Calming Chamomile: Herbal Monograph of the Week

Growing chamomile in the garden is easy and fragrant

Plucking the heads off my chamomile plants this summer, I found its gentle floral scent relaxing after my long commute. Even my grandpa took a handful for after-dinner tea! This popular herb can help soothe overtired, frazzled nerves, or bring relief after a decadent meal. 

Calming chamomile’s profile:

Matricaria Recutita is part of the Asteraceae family.

Actions anti-inflammatory, antibacterial, carminative (dispels gas), sedative

Parts Used flowers and leaf

Safety It can cause an allergic reaction if a person is allergic to the daisy family.

Uses

Calming chamomile can be used to soothe the nervous system and the digestive system. Safe from infant to senior, this gentle herb can be used in a variety of ways. Externally, it can also help soothe the skin, and its antibacterial actions help with wound healing.

Preparations

Typically, chamomile is prepared as tea. Rosemary Gladstar recommends steeping 20 minutes or longer for a stronger tea or only 5-10 minutes if you’re looking for a relaxing cup. Just remember the longer you steep it, the more bitter it will taste.

But chamomile can be used in many other ways as well! Tina Sams applies warmed chamomile tea bags for eye sties. It can also be used as a gargle. I like to make chamomile tinctures for digestion, and I am infusing it in oil right now. You can also use the dried flowers in sleep pillows or other sachets.

Harvesting fresh chamomile flowers in the summer.

Growing, Harvesting, or Buying

Plant by seed in the early spring, and you’ll get blossoms all summer long. This is a self-seeding annual, so if you leave some flowers, the chamomile will return the following year. My grandfather started our patch indoors over the winter, something I’ve never had good fortune with, and we ended up with 2 feet tall chamomile still giving off flowers into August!

If you have a small patch like me, handpick the blossoms. While it is time-consuming, it smells so good and is rather relaxing! HerbPharm uses modified blueberry rakes, which look fantastic.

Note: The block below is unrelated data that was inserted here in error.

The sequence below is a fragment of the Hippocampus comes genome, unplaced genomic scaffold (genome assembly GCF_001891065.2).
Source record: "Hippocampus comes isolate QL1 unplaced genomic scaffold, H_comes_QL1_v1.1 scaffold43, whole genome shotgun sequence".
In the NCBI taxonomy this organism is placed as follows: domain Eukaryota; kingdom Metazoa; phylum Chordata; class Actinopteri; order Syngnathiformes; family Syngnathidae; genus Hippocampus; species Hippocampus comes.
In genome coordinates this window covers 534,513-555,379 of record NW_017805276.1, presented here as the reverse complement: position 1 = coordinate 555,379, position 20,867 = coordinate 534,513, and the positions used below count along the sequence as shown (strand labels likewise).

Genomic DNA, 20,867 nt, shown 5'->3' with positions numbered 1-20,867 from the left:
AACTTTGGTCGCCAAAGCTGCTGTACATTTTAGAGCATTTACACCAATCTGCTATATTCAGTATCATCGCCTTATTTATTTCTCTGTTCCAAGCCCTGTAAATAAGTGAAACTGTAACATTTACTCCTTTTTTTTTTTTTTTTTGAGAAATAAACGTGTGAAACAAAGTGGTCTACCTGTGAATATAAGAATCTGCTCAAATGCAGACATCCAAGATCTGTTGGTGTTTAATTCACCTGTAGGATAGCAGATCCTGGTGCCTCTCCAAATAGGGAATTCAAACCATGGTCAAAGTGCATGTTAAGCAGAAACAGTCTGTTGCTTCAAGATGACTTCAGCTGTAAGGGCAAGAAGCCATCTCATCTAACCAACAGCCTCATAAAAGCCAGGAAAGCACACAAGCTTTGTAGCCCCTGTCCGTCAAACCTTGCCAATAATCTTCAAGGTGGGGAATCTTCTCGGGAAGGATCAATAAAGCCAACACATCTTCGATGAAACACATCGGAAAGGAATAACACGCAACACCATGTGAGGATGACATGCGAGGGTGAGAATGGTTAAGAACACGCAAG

Don’t have the time, space, or desire to grow your own patch of calming chamomile? There’s plenty of ways to buy! 

Chamomile tea is readily available at your local market. I like Traditional Medicinals, but also take a peek down the international aisle since it is usually there.

You can get dried chamomile flowers in larger quantities from an herb company. I think I bought my last pound from Mountain Rose Herbs. Be aware COVID-19 has disrupted their shipping schedule. You can also try Frontier Coop

Recipes and Research

Two chamomile recipes I found and tempted by:

Meanwhile, I’m also interested in understanding more about the flavonoids found in chamomile. One study pointed out how chamomile prepared as tea contains high levels of the flavonoid apigenin-7-O-glucoside, which is being researched for its antifungal and anti-inflammatory actions. 

Last week I shared my calendula monograph. Next week, instead of a monograph, I’ll share a simple recipe that combines marshmallow, calendula, and chamomile. 

Do you have a favorite way to enjoy calming chamomile?

Making a fresh chamomile tincture in the garden

Sources

  1. Gladstar R. Herbal Healing for Women: Simple Home Remedies for Women of All Ages. New York, NY: Fireside; 1993.
  2. Sams T, Cho A. Herbal Medicine for Emotional Healing: 101 Natural Remedies for Anxiety, Depression, Sleep, and More. Emeryville, CA: Rockridge Press; 2020.
  3. Srivastava JK, Shankar E, Gupta S. Chamomile: A herbal medicine of the past with bright future. Mol Med Rep. 2010;3(6):895-901. doi:10.3892/mmr.2010.377 

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